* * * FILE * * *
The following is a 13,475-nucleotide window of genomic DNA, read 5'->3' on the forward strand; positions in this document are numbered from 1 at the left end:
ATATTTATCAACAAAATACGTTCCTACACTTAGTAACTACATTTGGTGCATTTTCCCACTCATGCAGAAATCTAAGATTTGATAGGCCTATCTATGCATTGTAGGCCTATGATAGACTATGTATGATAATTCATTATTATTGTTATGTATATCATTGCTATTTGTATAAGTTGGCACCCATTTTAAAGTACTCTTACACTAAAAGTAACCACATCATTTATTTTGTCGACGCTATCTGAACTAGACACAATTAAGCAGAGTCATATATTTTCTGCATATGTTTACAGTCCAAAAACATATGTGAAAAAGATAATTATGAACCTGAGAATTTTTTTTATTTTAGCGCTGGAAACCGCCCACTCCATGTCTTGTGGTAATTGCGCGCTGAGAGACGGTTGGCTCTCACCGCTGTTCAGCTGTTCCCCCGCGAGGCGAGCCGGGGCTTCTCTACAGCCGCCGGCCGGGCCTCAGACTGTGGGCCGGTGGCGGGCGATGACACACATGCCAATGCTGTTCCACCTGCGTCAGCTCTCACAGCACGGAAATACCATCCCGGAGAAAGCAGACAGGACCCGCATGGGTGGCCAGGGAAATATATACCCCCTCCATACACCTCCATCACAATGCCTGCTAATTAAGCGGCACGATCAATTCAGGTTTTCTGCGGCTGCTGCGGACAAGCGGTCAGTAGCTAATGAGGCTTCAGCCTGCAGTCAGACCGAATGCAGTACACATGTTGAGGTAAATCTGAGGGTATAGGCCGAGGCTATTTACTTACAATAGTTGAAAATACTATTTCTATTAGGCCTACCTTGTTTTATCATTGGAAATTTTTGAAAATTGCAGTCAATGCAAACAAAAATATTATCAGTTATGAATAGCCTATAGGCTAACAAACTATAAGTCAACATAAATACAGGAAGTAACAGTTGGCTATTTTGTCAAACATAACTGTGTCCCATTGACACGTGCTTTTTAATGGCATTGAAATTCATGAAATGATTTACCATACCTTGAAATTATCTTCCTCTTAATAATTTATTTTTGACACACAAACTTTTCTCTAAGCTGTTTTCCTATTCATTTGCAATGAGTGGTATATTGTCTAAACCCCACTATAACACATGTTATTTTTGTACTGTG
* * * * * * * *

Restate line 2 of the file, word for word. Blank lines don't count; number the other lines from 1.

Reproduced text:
ATATTTATCAACAAAATACGTTCCTACACTTAGTAACTACATTTGGTGCATTTTCCCACTCATGCAGAAATCTAAGATTTGATAGGCCTATCTATGCATTGTAGGCCTATGATAGACTATGTATGATAATTCATTATTATTGTTATGTATATCATTGCTATTTGTATAAGTTGGCACCCATTTTAAAGTACTCTTACACTAAAAGTAACCACATCATTTATTTTGTCGACGCTATCTGAACTAGACACAATTAAGCAGAGTCATATATTTTCTGCATATGTTTACAGTCCAAAAACATATGTGAAAAAGATAATTATGAACCTGAGAATTTTTTTTATTTTAGCGCTGGAAACCGCCCACTCCATGTCTTGTGGTAATTGCGCGCTGAGAGACGGTTGGCTCTCACCGCTGTTCAGCTGTTCCCCCGCGAGGCGAGCCGGGGCTTCTCTACAGCCGCCGGCCGGGCCTCAGACTGTGGGCCGGTGGCGGGCGATGACACACATGCCAATGCTGTTCCACCTGCGTCAGCTCTCACAGCACGGAAATACCATCCCGGAGAAAGCAGACAGGACCCGCATGGGTGGCCAGGGAAATATATACCCCCTCCATACACCTCCATCACAATGCCTGCTAATTAAGCGGCACGATCAATTCAGGTTTTCTGCGGCTGCTGCGGACAAGCGGTCAGTAGCTAATGAGGCTTCAGCCTGCAGTCAGACCGAATGCAGTACACATGTTGAGGTAAATCTGAGGGTATAGGCCGAGGCTATTTACTTACAATAGTTGAAAATACTATTTCTATTAGGCCTACCTTGTTTTATCATTGGAAATTTTTGAAAATTGCAGTCAATGCAAACAAAAATATTATCAGTTATGAATAGCCTATAGGCTAACAAACTATAAGTCAACATAAATACAGGAAGTAACAGTTGGCTATTTTGTCAAACATAACTGTGTCCCATTGACACGTGCTTTTTAATGGCATTGAAATTCATGAAATGATTTACCATACCTTGAAATTATCTTCCTCTTAATAATTTATTTTTGACACACAAACTTTTCTCTAAGCTGTTTTCCTATTCATTTGCAATGAGTGGTATATTGTCTAAACCCCACTATAACACATGTTATTTTTGTACTGTG